COVID-19 in the US
LIFE HAS CHANGED FOR SENIORS & THEIR FAMILIES
Since our February newsletter, COVID-19, also known as the Coronavirus, has changed life as we knew it across America—and the world. As we have learned, this cruel disease affects older people in ways that make them especially vulnerable to severe illness. Research is showing that adults age 60 and older, especially those with pre-existing medical conditions, such as heart disease, lung disease, diabetes or cancer, are more likely to have critical, and even deadlier, infection than other age groups.
The following are tips from Johns Hopkins and other experts on how caregivers can help keep care for older adults. They include:
- Wearing sanitary gloves and/or washing hands frequently with soap and water for at least 20 seconds before and after providing care, preparing food, using the bathroom, or touching surfaces in the home.
- Keeping hands away from your face.
- Cleaning frequently touched objects in the home often, including mobility and medical equipment used by your loved one or client, such as walkers, canes, and handrails.
- Practicing social distance whenever possible.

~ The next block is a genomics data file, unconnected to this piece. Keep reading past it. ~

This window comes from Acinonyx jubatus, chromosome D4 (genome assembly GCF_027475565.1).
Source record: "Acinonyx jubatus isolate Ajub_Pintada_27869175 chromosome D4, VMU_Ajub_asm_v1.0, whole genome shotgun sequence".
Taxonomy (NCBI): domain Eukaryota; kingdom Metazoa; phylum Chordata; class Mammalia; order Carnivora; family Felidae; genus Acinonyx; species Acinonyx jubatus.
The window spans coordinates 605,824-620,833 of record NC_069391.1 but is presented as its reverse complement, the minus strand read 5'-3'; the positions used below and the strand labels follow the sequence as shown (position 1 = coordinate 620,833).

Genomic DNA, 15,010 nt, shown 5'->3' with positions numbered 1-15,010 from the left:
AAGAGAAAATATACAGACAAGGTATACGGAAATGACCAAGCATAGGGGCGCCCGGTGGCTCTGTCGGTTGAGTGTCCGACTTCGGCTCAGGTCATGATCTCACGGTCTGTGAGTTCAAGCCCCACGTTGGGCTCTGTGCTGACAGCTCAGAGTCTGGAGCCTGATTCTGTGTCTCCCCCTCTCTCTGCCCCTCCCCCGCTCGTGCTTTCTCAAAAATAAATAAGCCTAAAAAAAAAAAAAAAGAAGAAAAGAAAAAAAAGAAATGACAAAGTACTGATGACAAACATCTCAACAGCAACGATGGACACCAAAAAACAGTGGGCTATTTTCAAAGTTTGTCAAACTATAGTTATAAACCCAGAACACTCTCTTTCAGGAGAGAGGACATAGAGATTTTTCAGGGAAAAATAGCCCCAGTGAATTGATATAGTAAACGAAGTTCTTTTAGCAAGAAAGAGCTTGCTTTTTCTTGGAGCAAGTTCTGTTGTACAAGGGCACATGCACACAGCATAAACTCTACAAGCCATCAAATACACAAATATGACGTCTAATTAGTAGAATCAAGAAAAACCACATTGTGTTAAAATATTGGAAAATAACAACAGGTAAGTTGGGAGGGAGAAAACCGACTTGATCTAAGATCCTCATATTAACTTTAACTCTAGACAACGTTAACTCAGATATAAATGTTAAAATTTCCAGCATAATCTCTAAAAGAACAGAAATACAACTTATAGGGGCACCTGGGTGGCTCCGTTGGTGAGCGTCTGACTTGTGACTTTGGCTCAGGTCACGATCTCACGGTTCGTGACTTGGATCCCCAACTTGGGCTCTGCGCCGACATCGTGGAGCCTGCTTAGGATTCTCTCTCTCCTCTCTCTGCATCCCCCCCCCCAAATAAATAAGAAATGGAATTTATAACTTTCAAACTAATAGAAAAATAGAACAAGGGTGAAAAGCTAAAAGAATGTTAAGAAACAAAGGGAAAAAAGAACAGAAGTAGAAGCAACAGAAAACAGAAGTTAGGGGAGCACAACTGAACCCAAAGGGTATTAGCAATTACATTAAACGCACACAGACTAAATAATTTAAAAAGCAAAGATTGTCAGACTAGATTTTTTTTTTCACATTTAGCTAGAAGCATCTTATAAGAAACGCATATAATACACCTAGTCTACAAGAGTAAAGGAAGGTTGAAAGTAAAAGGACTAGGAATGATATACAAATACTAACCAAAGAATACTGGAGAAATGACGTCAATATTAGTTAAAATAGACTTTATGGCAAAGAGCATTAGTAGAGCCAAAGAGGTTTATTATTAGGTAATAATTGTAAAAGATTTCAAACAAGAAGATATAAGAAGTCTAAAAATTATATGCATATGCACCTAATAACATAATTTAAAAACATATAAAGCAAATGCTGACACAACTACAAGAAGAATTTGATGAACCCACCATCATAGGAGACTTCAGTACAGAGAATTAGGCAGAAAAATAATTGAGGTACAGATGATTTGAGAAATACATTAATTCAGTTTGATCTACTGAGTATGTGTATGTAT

- Postponing all unnecessary doctor’s visits. If an older adult is not feeling ill, consider helping them postpone all elective procedures, annual checkups and other non-essential medical visits.
- Consider using telemedicine appointments which enable doctors, nurses, and patients the opportunity to communicate without meeting face-to-face.
- If a senior hasn’t selected someone in the family to be their Emergency Contact, now is the time. Consider discussing a plan, in case parents have a problem that requires immediate attention.
- Put a plan in place so that a Trusted Advocate (e.g. the Emergency Contact, or a different person) can keep an eye on the finances of older family members—through the use of technology. Virus-related scams are now rampant, and trips to the bank during the coming months are not a safe option.